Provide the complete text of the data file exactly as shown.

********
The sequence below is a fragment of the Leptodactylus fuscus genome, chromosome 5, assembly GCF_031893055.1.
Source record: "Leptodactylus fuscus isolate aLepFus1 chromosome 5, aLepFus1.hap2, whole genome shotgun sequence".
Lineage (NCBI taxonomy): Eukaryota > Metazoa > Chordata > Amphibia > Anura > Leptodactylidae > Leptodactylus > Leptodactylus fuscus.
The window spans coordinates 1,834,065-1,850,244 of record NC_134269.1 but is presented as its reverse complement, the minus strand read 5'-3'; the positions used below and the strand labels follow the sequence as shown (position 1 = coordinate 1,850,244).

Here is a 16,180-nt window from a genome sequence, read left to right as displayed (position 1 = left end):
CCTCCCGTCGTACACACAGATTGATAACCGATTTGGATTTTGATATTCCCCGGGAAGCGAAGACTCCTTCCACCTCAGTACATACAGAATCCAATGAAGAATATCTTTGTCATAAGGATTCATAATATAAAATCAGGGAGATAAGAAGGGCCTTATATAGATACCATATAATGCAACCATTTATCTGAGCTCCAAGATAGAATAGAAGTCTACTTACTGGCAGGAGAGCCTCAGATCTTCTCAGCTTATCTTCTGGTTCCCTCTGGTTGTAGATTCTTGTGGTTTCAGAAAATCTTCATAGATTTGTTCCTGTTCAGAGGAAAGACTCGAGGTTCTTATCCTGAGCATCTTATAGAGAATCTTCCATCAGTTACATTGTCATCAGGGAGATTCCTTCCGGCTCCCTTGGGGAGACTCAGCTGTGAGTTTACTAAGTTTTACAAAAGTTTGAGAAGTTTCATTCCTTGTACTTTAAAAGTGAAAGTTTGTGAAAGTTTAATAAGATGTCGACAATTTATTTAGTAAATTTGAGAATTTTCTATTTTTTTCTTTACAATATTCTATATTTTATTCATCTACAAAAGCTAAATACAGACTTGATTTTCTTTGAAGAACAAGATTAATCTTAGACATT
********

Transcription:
The sequence below is a fragment of the Leptodactylus fuscus genome, chromosome 5, assembly GCF_031893055.1.
Source record: "Leptodactylus fuscus isolate aLepFus1 chromosome 5, aLepFus1.hap2, whole genome shotgun sequence".
Lineage (NCBI taxonomy): Eukaryota > Metazoa > Chordata > Amphibia > Anura > Leptodactylidae > Leptodactylus > Leptodactylus fuscus.
The window spans coordinates 1,834,065-1,850,244 of record NC_134269.1 but is presented as its reverse complement, the minus strand read 5'-3'; the positions used below and the strand labels follow the sequence as shown (position 1 = coordinate 1,850,244).

Here is a 16,180-nt window from a genome sequence, read left to right as displayed (position 1 = left end):
CCTCCCGTCGTACACACAGATTGATAACCGATTTGGATTTTGATATTCCCCGGGAAGCGAAGACTCCTTCCACCTCAGTACATACAGAATCCAATGAAGAATATCTTTGTCATAAGGATTCATAATATAAAATCAGGGAGATAAGAAGGGCCTTATATAGATACCATATAATGCAACCATTTATCTGAGCTCCAAGATAGAATAGAAGTCTACTTACTGGCAGGAGAGCCTCAGATCTTCTCAGCTTATCTTCTGGTTCCCTCTGGTTGTAGATTCTTGTGGTTTCAGAAAATCTTCATAGATTTGTTCCTGTTCAGAGGAAAGACTCGAGGTTCTTATCCTGAGCATCTTATAGAGAATCTTCCATCAGTTACATTGTCATCAGGGAGATTCCTTCCGGCTCCCTTGGGGAGACTCAGCTGTGAGTTTACTAAGTTTTACAAAAGTTTGAGAAGTTTCATTCCTTGTACTTTAAAAGTGAAAGTTTGTGAAAGTTTAATAAGATGTCGACAATTTATTTAGTAAATTTGAGAATTTTCTATTTTTTTCTTTACAATATTCTATATTTTATTCATCTACAAAAGCTAAATACAGACTTGATTTTCTTTGAAGAACAAGATTAATCTTAGACATT